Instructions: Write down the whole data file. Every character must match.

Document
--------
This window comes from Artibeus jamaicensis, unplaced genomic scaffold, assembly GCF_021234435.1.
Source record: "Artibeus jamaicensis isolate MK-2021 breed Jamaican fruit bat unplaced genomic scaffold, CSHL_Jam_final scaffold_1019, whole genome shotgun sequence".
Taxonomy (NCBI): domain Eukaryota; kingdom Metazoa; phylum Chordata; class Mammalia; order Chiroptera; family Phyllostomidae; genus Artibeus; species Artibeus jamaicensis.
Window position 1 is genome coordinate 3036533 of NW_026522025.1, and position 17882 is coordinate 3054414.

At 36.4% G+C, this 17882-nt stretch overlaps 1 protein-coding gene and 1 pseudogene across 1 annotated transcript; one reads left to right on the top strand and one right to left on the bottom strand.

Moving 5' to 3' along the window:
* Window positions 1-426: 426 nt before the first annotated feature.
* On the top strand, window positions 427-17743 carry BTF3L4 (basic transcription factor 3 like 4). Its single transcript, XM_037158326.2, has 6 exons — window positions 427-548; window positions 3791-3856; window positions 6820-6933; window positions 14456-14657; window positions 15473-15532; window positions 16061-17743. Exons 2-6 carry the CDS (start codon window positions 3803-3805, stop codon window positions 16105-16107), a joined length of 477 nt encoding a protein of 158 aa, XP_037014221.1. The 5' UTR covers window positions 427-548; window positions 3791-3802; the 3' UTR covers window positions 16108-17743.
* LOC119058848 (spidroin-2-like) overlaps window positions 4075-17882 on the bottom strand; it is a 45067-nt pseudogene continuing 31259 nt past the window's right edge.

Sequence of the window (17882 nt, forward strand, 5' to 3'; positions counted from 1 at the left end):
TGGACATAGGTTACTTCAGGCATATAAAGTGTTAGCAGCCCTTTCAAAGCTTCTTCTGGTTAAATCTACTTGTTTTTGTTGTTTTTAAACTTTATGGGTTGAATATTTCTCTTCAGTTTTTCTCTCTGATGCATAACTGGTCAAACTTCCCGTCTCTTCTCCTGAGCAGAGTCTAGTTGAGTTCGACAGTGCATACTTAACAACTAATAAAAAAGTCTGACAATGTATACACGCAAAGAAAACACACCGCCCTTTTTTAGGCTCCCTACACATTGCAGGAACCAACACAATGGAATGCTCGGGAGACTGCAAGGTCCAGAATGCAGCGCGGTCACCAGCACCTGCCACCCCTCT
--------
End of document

This window comes from Artibeus jamaicensis, unplaced genomic scaffold, assembly GCF_021234435.1.
Source record: "Artibeus jamaicensis isolate MK-2021 breed Jamaican fruit bat unplaced genomic scaffold, CSHL_Jam_final scaffold_1019, whole genome shotgun sequence".
Taxonomy (NCBI): domain Eukaryota; kingdom Metazoa; phylum Chordata; class Mammalia; order Chiroptera; family Phyllostomidae; genus Artibeus; species Artibeus jamaicensis.
Window position 1 is genome coordinate 3036533 of NW_026522025.1, and position 17882 is coordinate 3054414.

At 36.4% G+C, this 17882-nt stretch overlaps 1 protein-coding gene and 1 pseudogene across 1 annotated transcript; one reads left to right on the top strand and one right to left on the bottom strand.

Moving 5' to 3' along the window:
* Window positions 1-426: 426 nt before the first annotated feature.
* On the top strand, window positions 427-17743 carry BTF3L4 (basic transcription factor 3 like 4). Its single transcript, XM_037158326.2, has 6 exons — window positions 427-548; window positions 3791-3856; window positions 6820-6933; window positions 14456-14657; window positions 15473-15532; window positions 16061-17743. Exons 2-6 carry the CDS (start codon window positions 3803-3805, stop codon window positions 16105-16107), a joined length of 477 nt encoding a protein of 158 aa, XP_037014221.1. The 5' UTR covers window positions 427-548; window positions 3791-3802; the 3' UTR covers window positions 16108-17743.
* LOC119058848 (spidroin-2-like) overlaps window positions 4075-17882 on the bottom strand; it is a 45067-nt pseudogene continuing 31259 nt past the window's right edge.

Sequence of the window (17882 nt, forward strand, 5' to 3'; positions counted from 1 at the left end):
TGGACATAGGTTACTTCAGGCATATAAAGTGTTAGCAGCCCTTTCAAAGCTTCTTCTGGTTAAATCTACTTGTTTTTGTTGTTTTTAAACTTTATGGGTTGAATATTTCTCTTCAGTTTTTCTCTCTGATGCATAACTGGTCAAACTTCCCGTCTCTTCTCCTGAGCAGAGTCTAGTTGAGTTCGACAGTGCATACTTAACAACTAATAAAAAAGTCTGACAATGTATACACGCAAAGAAAACACACCGCCCTTTTTTAGGCTCCCTACACATTGCAGGAACCAACACAATGGAATGCTCGGGAGACTGCAAGGTCCAGAATGCAGCGCGGTCACCAGCACCTGCCACCCCTCT